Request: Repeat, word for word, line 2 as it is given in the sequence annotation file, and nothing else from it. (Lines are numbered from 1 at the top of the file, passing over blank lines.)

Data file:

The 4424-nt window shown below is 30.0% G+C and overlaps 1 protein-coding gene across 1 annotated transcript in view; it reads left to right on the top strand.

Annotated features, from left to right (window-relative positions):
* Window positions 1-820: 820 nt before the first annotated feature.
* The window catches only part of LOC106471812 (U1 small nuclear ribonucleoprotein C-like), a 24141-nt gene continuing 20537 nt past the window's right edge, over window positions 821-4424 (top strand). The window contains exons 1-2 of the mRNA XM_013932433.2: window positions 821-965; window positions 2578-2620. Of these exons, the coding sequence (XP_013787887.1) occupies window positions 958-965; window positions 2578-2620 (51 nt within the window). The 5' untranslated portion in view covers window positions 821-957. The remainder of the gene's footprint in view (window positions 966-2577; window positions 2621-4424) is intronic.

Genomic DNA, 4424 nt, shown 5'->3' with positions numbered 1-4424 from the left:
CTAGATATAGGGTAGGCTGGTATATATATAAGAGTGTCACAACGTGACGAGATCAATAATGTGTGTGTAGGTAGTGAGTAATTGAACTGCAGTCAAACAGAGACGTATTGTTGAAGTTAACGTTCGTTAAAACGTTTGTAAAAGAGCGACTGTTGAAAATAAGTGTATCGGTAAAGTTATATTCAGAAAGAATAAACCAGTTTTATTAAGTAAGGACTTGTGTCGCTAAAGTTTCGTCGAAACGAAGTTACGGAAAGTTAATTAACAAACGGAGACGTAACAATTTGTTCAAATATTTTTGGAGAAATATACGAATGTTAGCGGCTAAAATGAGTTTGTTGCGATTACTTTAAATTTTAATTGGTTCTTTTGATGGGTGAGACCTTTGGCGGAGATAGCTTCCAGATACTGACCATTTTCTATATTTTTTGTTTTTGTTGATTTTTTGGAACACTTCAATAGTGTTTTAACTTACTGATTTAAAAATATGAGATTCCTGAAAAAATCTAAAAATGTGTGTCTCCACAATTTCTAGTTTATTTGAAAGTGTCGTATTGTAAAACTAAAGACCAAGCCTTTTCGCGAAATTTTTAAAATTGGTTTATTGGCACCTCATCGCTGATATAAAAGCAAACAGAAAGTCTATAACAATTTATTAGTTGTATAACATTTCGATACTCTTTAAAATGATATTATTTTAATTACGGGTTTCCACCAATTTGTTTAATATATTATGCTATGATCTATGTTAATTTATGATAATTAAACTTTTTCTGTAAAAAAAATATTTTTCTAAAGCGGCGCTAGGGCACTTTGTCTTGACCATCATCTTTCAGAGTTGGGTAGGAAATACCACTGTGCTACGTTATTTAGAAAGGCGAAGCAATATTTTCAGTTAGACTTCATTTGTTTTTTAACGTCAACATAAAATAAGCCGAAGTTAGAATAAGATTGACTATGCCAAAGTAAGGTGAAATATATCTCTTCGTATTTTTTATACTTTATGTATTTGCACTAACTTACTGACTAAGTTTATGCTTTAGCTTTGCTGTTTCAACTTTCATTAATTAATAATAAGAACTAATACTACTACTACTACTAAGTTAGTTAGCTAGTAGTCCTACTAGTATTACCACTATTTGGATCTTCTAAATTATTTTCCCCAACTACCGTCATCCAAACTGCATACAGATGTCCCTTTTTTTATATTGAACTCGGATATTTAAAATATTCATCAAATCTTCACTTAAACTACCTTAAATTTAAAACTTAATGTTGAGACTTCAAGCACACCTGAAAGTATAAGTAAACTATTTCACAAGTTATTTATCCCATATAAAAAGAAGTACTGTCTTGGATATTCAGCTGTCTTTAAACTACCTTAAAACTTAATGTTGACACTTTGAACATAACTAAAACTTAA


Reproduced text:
Annotated features, from left to right (window-relative positions):